I bushwhacked another New Hampshire 3000 footer on Saturday named Big Coolidge. It’s located just outside of Lincoln, NH, on the other side of the Kancamagus Highway from Loon Mountain Ski Resort. The summit is visible from downtown Lincoln, although you wouldn’t know there was a town on the other side of the mountain when you claw your way up Coolidge’s steep eastern face.
I’d been eyeing Big Coolidge and its neighbor Whaleback Mountain for the past couple months. They’re both technically trail-less peaks although there is an officially closed trail, the original Osseo Trail, which you can hike to climb Whaleback and then follow to the new Osseo Trail (or so I’ve been told).
Although Whaleback Mountain is a 3000 footer, it’s not on the NH 3000 footer list. South Whaleback is however, and requires a short bushwhack from the old Osseo Trail from the col between the two peaks. I didn’t make it there today: I ran out of daylight, but I’ll be back. Being near Lincoln, they’re really easy for me to get to.
I started today’s hike up Big Coolidge at the Old Osseo Trailhead in the Clearbrook Condo Village. The trail head is marked by these boulders (see below). I parked in one of the visitors’ spots right next to the trail entrance. As far as I can tell the condo turns a blind eye to people who park there.
The trail runs parallel to Clear Brook crossing back and forth over it. There’s a wide stream crossing fairly early on, but it is rock hoppable. There was ice on the rocks this morning, but I was able to balance myself with a large log lying across the stream.
The trail is marked with a yellow blaze that’s been spray-painted onto the trees. Despite being closed, the trail is still actively maintained by some of the Clearbrook Condo residents who remove blowdowns that block the trail. I spoke with one of them this morning on his way up to Whaleback.
I started my bushwhack about 1 mile up the trail right before its last major crossing over Clear Brook. I’d timed this mile, estimating that it would take me 30 minutes to hike, including a few stops along the way for photos. There’s an obvious old campsite there. I could see the summit of Big Coolidge through the trees and planned to climb to the southern side of the summit ridge because it looked a little less steep on my topographic map than further north.
The forest was quite open up to about 2200′ but the trees and brush got denser as I climbed. There were scattered areas of snow down low, but the snow got progressively deeper the higher up I went. It was quite slippery, so I put on microspikes at 2400′ but they started to ball up immediately. I left them on because they still provided better traction than barebooting.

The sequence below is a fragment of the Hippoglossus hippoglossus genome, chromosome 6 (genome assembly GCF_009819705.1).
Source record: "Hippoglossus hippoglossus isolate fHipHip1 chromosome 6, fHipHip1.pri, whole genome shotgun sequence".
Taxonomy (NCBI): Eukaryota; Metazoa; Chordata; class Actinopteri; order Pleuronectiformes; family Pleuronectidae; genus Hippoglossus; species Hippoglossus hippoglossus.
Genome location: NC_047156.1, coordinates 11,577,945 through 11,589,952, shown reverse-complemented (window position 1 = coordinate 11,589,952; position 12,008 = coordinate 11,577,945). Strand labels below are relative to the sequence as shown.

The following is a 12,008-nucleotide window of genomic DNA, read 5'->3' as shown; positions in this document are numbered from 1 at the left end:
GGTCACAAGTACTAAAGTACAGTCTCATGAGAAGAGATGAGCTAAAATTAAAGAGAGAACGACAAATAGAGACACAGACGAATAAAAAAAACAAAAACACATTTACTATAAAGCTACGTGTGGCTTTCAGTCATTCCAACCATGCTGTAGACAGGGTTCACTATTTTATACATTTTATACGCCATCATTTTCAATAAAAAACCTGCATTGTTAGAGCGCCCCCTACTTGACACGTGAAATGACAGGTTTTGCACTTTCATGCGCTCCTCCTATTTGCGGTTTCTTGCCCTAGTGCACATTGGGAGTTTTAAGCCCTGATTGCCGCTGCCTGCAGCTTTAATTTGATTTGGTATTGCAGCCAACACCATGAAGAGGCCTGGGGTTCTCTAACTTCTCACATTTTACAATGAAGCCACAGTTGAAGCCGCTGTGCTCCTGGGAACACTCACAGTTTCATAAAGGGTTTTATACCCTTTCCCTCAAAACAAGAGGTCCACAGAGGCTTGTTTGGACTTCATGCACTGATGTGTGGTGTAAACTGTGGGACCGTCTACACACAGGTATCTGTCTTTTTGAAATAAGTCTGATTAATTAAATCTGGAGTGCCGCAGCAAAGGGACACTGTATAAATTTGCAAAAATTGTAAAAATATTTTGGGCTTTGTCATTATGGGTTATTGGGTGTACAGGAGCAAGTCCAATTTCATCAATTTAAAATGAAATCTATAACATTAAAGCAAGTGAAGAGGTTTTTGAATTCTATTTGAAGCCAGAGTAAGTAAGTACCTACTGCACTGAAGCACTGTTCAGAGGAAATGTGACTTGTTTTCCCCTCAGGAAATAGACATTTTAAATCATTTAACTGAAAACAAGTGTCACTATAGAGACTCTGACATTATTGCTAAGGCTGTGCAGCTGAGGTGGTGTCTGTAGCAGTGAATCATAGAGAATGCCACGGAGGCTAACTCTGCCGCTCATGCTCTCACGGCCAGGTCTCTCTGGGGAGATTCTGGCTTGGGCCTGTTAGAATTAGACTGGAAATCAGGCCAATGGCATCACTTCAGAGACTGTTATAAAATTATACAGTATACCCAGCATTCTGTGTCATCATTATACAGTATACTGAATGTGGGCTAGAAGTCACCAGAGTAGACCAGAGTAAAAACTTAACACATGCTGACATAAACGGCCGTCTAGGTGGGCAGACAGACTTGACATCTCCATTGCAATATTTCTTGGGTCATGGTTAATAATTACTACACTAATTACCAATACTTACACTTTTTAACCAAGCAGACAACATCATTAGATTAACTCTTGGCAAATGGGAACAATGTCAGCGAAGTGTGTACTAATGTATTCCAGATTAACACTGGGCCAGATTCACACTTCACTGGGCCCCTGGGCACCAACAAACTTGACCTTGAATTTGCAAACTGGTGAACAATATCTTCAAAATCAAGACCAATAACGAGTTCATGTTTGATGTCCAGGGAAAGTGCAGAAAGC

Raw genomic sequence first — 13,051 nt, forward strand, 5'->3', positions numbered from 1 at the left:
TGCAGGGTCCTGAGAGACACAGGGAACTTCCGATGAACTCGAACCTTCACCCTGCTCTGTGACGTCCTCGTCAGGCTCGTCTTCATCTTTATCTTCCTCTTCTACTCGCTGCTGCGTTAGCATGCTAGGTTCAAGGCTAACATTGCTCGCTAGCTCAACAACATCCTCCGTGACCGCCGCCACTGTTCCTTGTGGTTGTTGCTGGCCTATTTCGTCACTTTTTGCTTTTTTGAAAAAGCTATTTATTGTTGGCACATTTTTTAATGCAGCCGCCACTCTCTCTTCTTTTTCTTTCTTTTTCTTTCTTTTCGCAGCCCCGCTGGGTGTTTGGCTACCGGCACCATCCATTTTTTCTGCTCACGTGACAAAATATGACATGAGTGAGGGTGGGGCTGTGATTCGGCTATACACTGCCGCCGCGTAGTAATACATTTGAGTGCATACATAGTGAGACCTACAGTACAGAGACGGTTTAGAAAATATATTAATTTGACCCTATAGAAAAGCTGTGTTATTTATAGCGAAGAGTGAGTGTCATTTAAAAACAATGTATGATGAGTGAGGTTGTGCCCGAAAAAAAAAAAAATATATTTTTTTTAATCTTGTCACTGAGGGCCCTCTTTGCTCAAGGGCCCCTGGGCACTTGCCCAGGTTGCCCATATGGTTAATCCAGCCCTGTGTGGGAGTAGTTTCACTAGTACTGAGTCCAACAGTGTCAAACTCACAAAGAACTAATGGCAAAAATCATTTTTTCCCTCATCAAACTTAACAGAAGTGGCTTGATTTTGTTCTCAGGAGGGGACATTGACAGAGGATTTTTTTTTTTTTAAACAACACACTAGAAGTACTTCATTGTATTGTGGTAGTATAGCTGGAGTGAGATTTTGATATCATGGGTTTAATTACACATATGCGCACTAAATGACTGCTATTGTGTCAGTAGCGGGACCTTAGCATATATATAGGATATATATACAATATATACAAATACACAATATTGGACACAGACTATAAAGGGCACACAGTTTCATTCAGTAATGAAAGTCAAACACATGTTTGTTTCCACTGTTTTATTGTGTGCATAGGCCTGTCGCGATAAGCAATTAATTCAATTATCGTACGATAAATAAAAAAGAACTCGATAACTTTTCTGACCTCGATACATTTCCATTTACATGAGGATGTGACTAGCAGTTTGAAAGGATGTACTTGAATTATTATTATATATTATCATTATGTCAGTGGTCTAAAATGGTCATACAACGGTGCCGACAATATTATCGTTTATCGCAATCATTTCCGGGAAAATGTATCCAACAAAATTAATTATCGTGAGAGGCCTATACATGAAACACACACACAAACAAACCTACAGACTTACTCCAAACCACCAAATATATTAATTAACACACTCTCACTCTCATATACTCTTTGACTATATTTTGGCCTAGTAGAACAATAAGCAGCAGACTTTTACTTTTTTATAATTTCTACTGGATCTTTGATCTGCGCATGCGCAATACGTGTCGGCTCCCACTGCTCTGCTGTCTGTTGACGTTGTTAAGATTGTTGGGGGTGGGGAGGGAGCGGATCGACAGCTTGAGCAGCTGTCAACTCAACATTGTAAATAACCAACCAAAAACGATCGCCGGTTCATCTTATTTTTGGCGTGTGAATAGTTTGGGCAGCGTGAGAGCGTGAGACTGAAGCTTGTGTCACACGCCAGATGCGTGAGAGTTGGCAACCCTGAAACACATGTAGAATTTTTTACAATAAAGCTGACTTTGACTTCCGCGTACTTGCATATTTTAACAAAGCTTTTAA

The woods got much denser from 2500′ to 3000′ feet when the deciduous trees turned to conifers (spruce). I was able to walk around most of the blowdowns but had to put my rain shell and rain pants on because I was getting soaked by snow brushing off on my clothes. The higher I climbed the steeper the slope got and the deeper the snow. Must have been 4-5 inches deep by the time I got to the top. The people who ski Loon Mountain must be psyched about all this snow.
There are series of small cliffs from about 3000′ up to the summit at 3294′. I managed to skirt most of them to the side, although I did walk straight up a moss covered one. My route up proved to be pretty good although this was the densest bushwhack I’ve been on since climbing the West Peak of Osceola last spring. Certainly better than my descent down the northern end of the ridge which was far more difficult.
I made it to the summit, a 1 mile climb with 1500 feet of elevation gain in three hours. It was tough going. The canister was easy to find although it was still pretty thick up top. I was hoping that this one would be an old-time mason jar, but it’s been upgraded to PVC. I spent a while reading the register entries, which date back to 1989. The last people to hike this peak did so in October 2013, but there weren’t many.
I wandered around up top looking for good views and could see the Kinsmans, Mt Cannon, The Agonies, Lincoln, Liberty, Flume, and Whaleback from between the trees although it took some tree-bashing to get to see them. Rather than retrace my footsteps, I decided to whack down the east side of the mountain from the north end of the summit to see if I could find a more open route.
I didn’t and I would advise against trying to come up this way. I hit a very wide and long swath of blow downs intermingled with small spruce on this track which was challenging to get through safely in the snow. There’s very deep leaf litter here and I felt like I was plunging down into snow and leaf voids between the fallen tree trunks. Can you believe I actually enjoy this stuff?
I just grinned and kept my eye on the line of hardwoods below me, knowing that I’d make it through the spruce and into open woods eventually. Having gravity on your side makes all the difference!
I think I’m hooked on the NH 3000 footer list.
Research sources for this hike
Planning a bushwhack requires piecing together information from a variety of sources. For this hike, I used an old version of National Geographic’s TOPO! I have that still shows the route of the ‘old’ Osseo trail on it. It’s a handy DVD to own if you like to hike old historic trails. You can still buy it online or used. I also used an online mapping program called CalTopo to plot my route and print out a 24,000 scale map. It prints a mileage scale on the bottom of the map which is handy for predicting segment walking times.
I also benefited from previous trip reports and historical information from these web sites.